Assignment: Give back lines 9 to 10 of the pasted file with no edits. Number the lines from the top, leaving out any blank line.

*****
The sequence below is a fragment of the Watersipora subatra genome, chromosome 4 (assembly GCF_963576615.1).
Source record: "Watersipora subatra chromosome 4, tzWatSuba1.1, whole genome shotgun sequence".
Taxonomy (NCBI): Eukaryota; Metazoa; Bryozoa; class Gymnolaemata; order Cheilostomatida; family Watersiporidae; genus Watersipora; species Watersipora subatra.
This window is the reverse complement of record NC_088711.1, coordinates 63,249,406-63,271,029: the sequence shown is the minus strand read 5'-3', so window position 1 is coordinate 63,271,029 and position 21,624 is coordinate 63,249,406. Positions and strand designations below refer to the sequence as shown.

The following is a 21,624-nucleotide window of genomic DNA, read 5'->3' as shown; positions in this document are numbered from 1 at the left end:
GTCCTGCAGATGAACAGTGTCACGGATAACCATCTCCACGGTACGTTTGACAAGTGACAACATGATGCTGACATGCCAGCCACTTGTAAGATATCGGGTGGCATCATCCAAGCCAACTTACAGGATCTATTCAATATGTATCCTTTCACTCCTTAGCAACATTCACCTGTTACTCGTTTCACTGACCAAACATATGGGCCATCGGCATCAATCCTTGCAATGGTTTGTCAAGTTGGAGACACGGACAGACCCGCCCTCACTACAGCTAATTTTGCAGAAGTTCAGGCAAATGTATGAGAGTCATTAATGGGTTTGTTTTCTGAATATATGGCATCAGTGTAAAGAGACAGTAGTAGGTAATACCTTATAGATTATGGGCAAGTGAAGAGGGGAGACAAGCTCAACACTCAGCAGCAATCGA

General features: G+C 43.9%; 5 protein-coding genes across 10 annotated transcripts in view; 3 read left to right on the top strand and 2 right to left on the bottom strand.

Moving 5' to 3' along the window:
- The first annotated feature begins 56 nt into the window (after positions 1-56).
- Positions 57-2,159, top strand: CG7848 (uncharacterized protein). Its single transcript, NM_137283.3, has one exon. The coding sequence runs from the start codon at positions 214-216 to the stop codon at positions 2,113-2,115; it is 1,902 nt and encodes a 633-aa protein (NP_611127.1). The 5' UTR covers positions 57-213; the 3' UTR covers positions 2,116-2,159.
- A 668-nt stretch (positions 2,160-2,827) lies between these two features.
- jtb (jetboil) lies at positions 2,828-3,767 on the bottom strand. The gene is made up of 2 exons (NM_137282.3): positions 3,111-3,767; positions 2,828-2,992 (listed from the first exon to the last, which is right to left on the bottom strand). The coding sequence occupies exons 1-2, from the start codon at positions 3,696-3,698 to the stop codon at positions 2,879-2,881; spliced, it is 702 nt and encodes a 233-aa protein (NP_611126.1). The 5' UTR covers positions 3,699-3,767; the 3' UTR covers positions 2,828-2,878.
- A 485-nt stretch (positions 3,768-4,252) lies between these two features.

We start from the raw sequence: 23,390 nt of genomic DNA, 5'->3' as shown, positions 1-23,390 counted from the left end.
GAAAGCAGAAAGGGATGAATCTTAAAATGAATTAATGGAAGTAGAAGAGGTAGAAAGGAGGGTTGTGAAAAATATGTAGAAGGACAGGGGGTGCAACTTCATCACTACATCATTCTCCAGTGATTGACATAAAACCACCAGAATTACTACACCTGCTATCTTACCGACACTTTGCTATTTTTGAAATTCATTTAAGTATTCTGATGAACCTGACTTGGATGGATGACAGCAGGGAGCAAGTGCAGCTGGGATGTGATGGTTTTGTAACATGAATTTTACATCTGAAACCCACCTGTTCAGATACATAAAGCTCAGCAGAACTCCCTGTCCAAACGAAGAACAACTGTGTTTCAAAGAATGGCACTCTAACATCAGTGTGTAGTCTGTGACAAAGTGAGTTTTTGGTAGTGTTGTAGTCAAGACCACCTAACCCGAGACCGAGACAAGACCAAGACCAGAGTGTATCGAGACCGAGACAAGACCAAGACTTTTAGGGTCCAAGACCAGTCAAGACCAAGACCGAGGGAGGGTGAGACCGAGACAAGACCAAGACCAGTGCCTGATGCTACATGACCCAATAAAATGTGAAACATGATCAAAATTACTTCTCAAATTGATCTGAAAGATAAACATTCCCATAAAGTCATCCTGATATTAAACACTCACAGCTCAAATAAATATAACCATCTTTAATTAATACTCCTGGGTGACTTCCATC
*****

- The first annotated feature begins 56 nt into the window (after positions 1-56).
- Positions 57-2,159, top strand: CG7848 (uncharacterized protein). Its single transcript, NM_137283.3, has one exon. The coding sequence runs from the start codon at positions 214-216 to the stop codon at positions 2,113-2,115; it is 1,902 nt and encodes a 633-aa protein (NP_611127.1). The 5' UTR covers positions 57-213; the 3' UTR covers positions 2,116-2,159.